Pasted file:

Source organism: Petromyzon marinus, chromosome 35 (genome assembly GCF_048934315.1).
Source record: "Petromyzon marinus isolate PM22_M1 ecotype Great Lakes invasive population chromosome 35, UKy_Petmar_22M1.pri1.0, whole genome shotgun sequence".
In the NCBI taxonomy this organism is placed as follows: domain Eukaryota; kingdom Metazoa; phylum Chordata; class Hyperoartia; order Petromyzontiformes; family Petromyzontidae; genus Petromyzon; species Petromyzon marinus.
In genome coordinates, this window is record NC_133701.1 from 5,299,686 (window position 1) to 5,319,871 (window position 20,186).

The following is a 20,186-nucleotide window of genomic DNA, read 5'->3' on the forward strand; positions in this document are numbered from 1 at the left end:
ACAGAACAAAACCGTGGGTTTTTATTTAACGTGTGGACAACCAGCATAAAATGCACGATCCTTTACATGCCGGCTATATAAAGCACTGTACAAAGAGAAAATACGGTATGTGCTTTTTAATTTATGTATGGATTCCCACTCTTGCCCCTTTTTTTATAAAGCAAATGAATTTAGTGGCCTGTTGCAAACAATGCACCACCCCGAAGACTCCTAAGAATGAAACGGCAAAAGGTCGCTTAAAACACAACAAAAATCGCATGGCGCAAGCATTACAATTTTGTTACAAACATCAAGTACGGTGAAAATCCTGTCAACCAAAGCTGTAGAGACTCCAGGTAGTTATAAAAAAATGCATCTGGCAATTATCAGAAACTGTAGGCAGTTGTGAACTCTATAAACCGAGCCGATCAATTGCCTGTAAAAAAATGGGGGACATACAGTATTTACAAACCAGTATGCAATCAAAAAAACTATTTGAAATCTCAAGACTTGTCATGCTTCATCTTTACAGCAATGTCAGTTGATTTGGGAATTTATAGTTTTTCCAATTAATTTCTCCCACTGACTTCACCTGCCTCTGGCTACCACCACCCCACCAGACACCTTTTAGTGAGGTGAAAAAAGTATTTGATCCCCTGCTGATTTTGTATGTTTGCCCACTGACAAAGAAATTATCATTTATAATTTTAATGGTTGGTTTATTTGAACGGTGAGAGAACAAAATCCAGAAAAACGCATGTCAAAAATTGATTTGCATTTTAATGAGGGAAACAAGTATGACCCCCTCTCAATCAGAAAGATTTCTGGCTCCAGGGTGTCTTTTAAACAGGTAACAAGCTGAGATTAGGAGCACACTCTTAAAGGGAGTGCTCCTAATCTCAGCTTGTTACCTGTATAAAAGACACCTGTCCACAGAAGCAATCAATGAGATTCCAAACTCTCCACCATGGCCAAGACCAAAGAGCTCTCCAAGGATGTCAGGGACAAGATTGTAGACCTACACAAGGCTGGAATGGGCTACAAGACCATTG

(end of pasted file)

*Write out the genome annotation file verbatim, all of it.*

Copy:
Source organism: Petromyzon marinus, chromosome 35 (genome assembly GCF_048934315.1).
Source record: "Petromyzon marinus isolate PM22_M1 ecotype Great Lakes invasive population chromosome 35, UKy_Petmar_22M1.pri1.0, whole genome shotgun sequence".
In the NCBI taxonomy this organism is placed as follows: domain Eukaryota; kingdom Metazoa; phylum Chordata; class Hyperoartia; order Petromyzontiformes; family Petromyzontidae; genus Petromyzon; species Petromyzon marinus.
In genome coordinates, this window is record NC_133701.1 from 5,299,686 (window position 1) to 5,319,871 (window position 20,186).

The following is a 20,186-nucleotide window of genomic DNA, read 5'->3' on the forward strand; positions in this document are numbered from 1 at the left end:
ACAGAACAAAACCGTGGGTTTTTATTTAACGTGTGGACAACCAGCATAAAATGCACGATCCTTTACATGCCGGCTATATAAAGCACTGTACAAAGAGAAAATACGGTATGTGCTTTTTAATTTATGTATGGATTCCCACTCTTGCCCCTTTTTTTATAAAGCAAATGAATTTAGTGGCCTGTTGCAAACAATGCACCACCCCGAAGACTCCTAAGAATGAAACGGCAAAAGGTCGCTTAAAACACAACAAAAATCGCATGGCGCAAGCATTACAATTTTGTTACAAACATCAAGTACGGTGAAAATCCTGTCAACCAAAGCTGTAGAGACTCCAGGTAGTTATAAAAAAATGCATCTGGCAATTATCAGAAACTGTAGGCAGTTGTGAACTCTATAAACCGAGCCGATCAATTGCCTGTAAAAAAATGGGGGACATACAGTATTTACAAACCAGTATGCAATCAAAAAAACTATTTGAAATCTCAAGACTTGTCATGCTTCATCTTTACAGCAATGTCAGTTGATTTGGGAATTTATAGTTTTTCCAATTAATTTCTCCCACTGACTTCACCTGCCTCTGGCTACCACCACCCCACCAGACACCTTTTAGTGAGGTGAAAAAAGTATTTGATCCCCTGCTGATTTTGTATGTTTGCCCACTGACAAAGAAATTATCATTTATAATTTTAATGGTTGGTTTATTTGAACGGTGAGAGAACAAAATCCAGAAAAACGCATGTCAAAAATTGATTTGCATTTTAATGAGGGAAACAAGTATGACCCCCTCTCAATCAGAAAGATTTCTGGCTCCAGGGTGTCTTTTAAACAGGTAACAAGCTGAGATTAGGAGCACACTCTTAAAGGGAGTGCTCCTAATCTCAGCTTGTTACCTGTATAAAAGACACCTGTCCACAGAAGCAATCAATGAGATTCCAAACTCTCCACCATGGCCAAGACCAAAGAGCTCTCCAAGGATGTCAGGGACAAGATTGTAGACCTACACAAGGCTGGAATGGGCTACAAGACCATTG